The Man Who Loved Clouds – Paul Halter (1999)

On the heels of a few mediocre reads, I start what I hope will be a holiday glut of stellar mysteries.  A smattering of sure-fire killer books that I’ve squirreled away for later, and if you can’t treat yourself at this time of year, then when?  And what better author to start such a run than Paul Halter?  The modern day master of impossible crimes consistently delivers plots chock full of puzzles and twists, and the “worst” of what I’ve read has still been tons of fun.

The Locked Room International translation of The Man Who Loved Clouds was released four years ago, and I recall it being well received at the time – although, honestly, The White Lady is the only Halter title that I can remember receiving any less than top tier enthusiasm.  Since then, I’ve seen The Man Who Loved Clouds pop up on several “best lists” – whether best of Halter, or best impossible crime novel – and so this seemed like the perfect place to start my binge.

The Man Who Loved Clouds is jammed full of impossibilities, although it’s worth noting that it somewhat lacks a marquee impossible crime.  We find ourselves in a small fishing village somewhere near Bristol.  A local girl is said to possess mystifying powers, with the ability to make herself invisible and turn objects into gold.  She also has premonitions of future events, and has predicted the death of others to the exact day.

Each power manifests itself several times over the course of the story, although we often learn of the events second hand.  As such, there’s an interesting puzzle to how the girl is able to achieve the magnificent feats, but there’s a looseness to our understanding of the circumstances that keeps things just on the fringe of impossible.  Halter layers things on though to create a fascinating read.  We get (remembering roughly) four inexplicable disappearances, three cases of objects turned to gold, and four premonitions of death.  Not only are the deaths predicted beforehand, but the victims seems to be dispatched by an invisible killer each time – carried away into the sky as if by the wind.  That puts us in the neighborhood of seventeen puzzles for the reader, and so even if they aren’t air tight, you can imagine a gripping read when you spread them across 180 pages.  In that sense, Halter may deliver one of his most consistently confounding novels, even if it eschews a headliner impossible crime.

Now, I’m a bit of a stickler when it comes to the separation between an impossible crime and an inexplicable crime, and I may do The Man Who Loved Clouds a bit of a injustice, because late in the story we do get a murder that could be a whopper of an impossibility.  It unfolds during a dark and furiously windy night, and takes place under such chaotic circumstances that the details of exactly how impossible the situation is can’t properly sing through.  And that’s a bit unfortunate, because the solution had me clapping with a tear rolling down the cheek.  Add in just a bit more testimony from the characters who were at the scene to lock things down, and this is one for the books. So screw what I say, this book features a stand out impossible crime with an excellent solution!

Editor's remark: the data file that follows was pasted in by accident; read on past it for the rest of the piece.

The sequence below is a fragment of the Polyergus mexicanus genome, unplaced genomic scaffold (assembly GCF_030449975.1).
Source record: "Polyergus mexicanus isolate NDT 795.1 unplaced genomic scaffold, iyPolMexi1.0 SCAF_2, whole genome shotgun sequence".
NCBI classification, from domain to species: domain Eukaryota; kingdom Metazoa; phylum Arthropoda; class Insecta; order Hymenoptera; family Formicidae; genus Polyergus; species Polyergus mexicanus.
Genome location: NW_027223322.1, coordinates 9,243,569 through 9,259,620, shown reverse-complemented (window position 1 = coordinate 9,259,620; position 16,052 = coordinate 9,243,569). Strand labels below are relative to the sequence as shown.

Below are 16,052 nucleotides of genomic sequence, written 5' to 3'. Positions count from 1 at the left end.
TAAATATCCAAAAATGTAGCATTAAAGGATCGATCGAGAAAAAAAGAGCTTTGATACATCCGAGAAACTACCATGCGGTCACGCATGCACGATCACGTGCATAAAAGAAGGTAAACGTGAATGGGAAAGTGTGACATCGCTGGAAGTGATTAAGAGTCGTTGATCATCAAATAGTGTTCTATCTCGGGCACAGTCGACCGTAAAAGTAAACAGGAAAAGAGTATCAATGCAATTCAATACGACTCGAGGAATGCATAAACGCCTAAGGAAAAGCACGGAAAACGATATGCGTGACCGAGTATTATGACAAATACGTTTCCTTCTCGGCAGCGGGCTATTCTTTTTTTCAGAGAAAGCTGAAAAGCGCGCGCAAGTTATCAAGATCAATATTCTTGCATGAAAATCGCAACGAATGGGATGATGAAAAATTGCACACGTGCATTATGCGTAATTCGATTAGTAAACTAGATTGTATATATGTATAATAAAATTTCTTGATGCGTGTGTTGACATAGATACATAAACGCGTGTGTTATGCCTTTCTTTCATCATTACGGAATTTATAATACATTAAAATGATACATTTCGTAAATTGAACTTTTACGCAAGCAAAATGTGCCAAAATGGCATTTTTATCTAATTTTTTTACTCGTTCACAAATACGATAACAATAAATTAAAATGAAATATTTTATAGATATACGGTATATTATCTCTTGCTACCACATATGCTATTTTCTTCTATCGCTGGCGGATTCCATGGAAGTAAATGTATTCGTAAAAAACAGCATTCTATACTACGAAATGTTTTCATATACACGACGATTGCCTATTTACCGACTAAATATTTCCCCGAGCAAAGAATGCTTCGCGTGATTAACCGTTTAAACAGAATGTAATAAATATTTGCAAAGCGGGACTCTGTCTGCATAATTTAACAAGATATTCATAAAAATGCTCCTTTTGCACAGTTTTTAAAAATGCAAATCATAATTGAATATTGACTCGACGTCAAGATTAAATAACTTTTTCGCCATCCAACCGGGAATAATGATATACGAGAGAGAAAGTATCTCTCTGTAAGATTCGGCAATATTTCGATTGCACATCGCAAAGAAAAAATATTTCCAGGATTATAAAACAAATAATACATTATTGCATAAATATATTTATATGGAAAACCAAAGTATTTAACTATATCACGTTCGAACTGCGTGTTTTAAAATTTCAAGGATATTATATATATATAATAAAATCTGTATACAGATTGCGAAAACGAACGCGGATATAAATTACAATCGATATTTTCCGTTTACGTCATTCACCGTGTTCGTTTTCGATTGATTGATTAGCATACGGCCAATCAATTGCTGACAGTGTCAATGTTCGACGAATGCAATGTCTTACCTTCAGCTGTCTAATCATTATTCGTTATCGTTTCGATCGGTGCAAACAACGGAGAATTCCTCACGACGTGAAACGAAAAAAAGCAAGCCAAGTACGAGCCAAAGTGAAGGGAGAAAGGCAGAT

The solution on a whole is pretty damn good.  Yeah, with seventeen puzzles to unpick the goods aren’t going to be delivered every single time, but Halter ties everything together exceptionally.  The premonitions, the Midas touch, the disappearances, the invisible assailant – they all come together as a single solution of sorts, and this is a height of mystery writing that you rarely see.  One of the puzzles doesn’t even really require an explanation once other details have been revealed, and that’s an example of a master at work.  John Dickson Carr would be proud.

Despite the love I just poured on this book, I don’t know that The Man Who Loved Clouds is even a top five Paul Halter novel.  The man’s just that good.  This was a great read though, and the perfect way to kick off what I hope is a gluttonous mystery feast.

3 thoughts on “The Man Who Loved Clouds – Paul Halter (1999)”

    1. If you enjoyed Death Invites You then I have good news for you. Although it has one of Halter’s more impressive setups, it’s probably the lesser of his stories available in English. Try your hand at The Madman’s Room, The Seventh Hypothesis, The Tiger’s Head, or really anything else out there – including The Man Who Loved Clouds.

      Liked by 1 person

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